Confirm my understanding of metatables

So I’ve been using OOP with Metatables for a little while here after transitioning from strictly functional programming and basically I have been using it but don’t really understand it fully.

So is my understanding right in that if b calls x and it isn’t there then it checks it’s metatable for a Metamethod and then fires the metamethod in this case __index?

local a = {}
a.__index = a
a.x = 250

local b = setmetatable({}, a)


I’m interested in the responses of this post since I have no clue what a metatable or metamethod is.

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If you don’t know then you should check out this post All you need to know about Metatables and Metamethods this will explain it.

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You should read more about that here: Programming in Lua : 13.4.1. You’re basically correct, but your use of terminology is a bit off.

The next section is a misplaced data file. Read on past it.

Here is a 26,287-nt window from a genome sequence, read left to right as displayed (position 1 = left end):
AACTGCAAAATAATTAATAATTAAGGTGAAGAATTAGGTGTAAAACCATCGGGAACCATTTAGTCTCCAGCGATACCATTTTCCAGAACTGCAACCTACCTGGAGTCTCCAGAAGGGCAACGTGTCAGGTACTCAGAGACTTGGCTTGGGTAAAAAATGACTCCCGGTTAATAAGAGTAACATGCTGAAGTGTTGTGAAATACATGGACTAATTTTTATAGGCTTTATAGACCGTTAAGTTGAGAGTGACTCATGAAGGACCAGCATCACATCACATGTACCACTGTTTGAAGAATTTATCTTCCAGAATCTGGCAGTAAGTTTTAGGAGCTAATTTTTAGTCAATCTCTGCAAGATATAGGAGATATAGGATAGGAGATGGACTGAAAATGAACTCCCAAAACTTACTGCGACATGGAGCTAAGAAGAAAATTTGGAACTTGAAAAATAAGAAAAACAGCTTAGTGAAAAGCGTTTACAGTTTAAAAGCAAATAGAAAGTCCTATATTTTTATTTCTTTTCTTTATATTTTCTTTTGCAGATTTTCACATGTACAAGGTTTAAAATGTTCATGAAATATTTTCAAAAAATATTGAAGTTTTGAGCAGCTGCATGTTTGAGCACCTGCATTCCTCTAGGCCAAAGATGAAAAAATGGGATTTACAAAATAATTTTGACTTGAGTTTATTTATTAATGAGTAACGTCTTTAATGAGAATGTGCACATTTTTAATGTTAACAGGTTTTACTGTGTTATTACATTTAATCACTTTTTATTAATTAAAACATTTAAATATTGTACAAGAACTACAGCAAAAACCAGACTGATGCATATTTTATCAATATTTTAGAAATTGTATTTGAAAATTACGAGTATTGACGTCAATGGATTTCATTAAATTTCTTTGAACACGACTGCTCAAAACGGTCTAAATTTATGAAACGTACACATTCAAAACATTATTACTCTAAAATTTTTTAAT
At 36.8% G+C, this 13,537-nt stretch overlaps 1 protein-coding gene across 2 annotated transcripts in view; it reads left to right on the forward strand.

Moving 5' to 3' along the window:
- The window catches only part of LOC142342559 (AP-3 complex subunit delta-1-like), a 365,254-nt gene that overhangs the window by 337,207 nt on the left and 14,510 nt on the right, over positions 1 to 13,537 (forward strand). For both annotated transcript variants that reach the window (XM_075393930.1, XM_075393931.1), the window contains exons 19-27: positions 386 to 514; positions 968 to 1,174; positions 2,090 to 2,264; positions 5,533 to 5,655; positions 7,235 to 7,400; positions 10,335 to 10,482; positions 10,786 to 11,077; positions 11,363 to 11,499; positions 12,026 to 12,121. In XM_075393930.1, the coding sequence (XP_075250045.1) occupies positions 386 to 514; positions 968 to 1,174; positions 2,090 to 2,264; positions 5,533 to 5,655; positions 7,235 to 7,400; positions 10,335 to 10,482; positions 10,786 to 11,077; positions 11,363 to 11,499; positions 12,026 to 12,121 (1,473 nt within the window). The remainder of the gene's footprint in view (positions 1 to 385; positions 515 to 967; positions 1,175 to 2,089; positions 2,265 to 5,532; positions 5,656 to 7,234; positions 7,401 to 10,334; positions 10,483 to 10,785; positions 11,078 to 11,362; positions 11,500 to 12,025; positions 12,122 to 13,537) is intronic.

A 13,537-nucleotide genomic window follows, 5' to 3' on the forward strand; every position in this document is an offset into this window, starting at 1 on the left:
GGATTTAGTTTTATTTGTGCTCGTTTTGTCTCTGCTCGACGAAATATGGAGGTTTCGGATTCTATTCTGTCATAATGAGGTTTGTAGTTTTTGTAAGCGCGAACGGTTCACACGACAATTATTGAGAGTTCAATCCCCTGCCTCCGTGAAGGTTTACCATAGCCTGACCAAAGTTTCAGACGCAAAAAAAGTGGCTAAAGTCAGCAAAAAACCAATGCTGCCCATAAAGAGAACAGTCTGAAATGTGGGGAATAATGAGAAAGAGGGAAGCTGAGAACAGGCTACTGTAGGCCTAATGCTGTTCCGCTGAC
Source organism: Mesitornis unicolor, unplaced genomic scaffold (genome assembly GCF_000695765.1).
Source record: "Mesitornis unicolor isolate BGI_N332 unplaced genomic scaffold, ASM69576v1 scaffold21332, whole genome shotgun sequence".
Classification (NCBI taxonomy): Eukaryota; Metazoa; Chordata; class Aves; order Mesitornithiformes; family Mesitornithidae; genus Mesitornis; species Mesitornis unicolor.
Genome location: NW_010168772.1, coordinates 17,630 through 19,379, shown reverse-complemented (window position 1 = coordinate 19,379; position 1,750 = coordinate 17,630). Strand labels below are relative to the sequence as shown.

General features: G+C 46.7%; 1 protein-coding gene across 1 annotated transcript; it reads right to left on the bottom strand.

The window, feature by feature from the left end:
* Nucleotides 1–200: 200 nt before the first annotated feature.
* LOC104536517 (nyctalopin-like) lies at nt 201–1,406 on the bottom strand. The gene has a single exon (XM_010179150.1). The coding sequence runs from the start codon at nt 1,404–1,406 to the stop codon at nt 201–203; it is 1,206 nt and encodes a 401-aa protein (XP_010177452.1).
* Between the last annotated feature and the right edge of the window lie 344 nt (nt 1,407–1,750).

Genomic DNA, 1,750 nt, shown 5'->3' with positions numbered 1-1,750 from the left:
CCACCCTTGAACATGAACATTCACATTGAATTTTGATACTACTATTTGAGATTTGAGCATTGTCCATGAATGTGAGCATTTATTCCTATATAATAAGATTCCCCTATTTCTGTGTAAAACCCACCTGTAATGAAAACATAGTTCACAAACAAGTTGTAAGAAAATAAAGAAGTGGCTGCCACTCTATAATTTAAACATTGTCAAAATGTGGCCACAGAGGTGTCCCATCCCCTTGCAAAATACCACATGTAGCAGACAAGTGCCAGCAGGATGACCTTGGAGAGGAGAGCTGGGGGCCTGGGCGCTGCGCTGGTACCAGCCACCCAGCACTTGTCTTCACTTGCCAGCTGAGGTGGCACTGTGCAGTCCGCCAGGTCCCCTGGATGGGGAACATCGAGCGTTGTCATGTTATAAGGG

“Calling” is generally only used to talk about “calling functions”. In your example you’re not calling b, you’re “indexing into” b, i.e. looking up the key “x” in the table b.

yes, but

is not quite right. Yes, it looks for “a” metamethod, but specifically it always looks for the __index metamethod, not just “in this case”. No other metamethod has the same effect as the __index metamethod, they have completely different behavior.

“Firing” is something you do to Events, not methods or functions. Again, you call them. In this case it isn’t even called either, since a.__index is a table and not a function. You can set __index to either a table or a function, resulting in in different behavior. If it’s a function, then yes it gets called with the table that has the metatable (b in this case) and the key as parameters. If it’s a table, the result of the lookup is whatever the result would be if you performed the lookup with the same key but on __index. Since __index = a, b.x results in a.x results in 250.

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Alright thankyou, I get it now that metamethods only get used if the conditions are met when interacting with a table like __index is only used when the table is indexed with nil.